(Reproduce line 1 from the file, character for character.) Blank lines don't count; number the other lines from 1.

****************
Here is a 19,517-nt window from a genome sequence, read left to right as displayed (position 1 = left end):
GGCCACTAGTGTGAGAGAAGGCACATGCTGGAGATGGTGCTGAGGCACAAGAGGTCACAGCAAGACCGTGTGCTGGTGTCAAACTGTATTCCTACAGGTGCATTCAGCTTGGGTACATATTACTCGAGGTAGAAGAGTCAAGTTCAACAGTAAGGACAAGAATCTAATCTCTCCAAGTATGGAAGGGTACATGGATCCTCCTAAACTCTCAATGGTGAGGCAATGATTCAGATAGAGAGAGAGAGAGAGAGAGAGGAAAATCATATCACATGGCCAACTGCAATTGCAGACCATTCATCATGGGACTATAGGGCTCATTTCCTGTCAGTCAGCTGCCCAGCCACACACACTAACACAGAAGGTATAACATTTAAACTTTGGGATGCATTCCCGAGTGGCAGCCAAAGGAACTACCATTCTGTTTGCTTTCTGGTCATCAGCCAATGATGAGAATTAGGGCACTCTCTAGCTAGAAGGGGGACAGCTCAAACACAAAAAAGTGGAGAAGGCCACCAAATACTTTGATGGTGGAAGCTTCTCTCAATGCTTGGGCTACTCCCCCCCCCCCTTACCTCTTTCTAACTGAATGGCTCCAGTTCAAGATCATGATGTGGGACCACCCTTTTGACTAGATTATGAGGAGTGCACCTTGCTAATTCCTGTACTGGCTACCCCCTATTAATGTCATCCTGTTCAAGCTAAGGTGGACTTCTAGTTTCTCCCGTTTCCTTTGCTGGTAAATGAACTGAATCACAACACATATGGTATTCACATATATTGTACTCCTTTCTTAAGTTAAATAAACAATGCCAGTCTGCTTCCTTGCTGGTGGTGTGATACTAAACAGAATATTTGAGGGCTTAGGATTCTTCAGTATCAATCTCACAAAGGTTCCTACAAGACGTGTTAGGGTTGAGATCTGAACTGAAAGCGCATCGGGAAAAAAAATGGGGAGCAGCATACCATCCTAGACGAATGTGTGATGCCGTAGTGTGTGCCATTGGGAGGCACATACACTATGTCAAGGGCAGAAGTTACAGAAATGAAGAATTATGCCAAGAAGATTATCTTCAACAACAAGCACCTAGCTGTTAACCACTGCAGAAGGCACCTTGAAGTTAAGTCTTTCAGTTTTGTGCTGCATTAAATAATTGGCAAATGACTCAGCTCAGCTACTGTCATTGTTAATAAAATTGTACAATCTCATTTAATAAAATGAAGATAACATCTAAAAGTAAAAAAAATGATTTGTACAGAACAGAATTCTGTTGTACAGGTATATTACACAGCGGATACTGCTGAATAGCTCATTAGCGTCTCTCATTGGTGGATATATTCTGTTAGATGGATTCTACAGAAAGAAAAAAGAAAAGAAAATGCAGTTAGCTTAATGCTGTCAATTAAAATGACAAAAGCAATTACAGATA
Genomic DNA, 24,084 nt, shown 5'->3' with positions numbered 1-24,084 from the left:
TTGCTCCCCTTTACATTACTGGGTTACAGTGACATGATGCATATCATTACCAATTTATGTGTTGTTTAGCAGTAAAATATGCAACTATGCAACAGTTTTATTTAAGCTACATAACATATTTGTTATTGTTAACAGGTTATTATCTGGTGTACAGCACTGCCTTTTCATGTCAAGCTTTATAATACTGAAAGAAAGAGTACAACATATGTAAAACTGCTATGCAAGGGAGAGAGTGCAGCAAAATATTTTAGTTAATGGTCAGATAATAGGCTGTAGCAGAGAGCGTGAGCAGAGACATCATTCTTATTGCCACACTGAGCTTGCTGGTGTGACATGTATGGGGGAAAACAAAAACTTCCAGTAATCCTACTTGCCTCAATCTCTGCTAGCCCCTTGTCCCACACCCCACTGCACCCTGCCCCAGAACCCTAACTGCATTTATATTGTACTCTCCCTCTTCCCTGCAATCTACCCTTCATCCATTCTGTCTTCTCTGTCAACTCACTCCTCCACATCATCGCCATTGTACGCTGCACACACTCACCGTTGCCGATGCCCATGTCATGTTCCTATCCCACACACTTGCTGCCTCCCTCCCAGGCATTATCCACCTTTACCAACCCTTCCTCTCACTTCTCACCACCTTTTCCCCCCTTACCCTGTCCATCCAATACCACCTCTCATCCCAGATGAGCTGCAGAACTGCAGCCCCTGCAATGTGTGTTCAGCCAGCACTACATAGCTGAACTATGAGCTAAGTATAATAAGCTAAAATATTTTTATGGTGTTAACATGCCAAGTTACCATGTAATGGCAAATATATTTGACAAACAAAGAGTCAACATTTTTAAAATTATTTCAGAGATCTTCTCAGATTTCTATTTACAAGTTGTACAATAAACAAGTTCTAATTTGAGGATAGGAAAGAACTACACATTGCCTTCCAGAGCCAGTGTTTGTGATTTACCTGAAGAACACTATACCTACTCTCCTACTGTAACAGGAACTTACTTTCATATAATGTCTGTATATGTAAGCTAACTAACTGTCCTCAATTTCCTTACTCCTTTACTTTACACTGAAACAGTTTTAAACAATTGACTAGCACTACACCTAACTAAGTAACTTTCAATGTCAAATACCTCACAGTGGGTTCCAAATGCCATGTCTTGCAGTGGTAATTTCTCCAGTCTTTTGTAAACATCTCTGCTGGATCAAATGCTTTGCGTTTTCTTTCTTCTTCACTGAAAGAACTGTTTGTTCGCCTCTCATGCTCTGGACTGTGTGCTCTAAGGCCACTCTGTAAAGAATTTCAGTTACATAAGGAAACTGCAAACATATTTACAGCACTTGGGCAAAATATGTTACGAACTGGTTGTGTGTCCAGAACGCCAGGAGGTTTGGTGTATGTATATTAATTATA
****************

Here is a 19,517-nt window from a genome sequence, read left to right as displayed (position 1 = left end):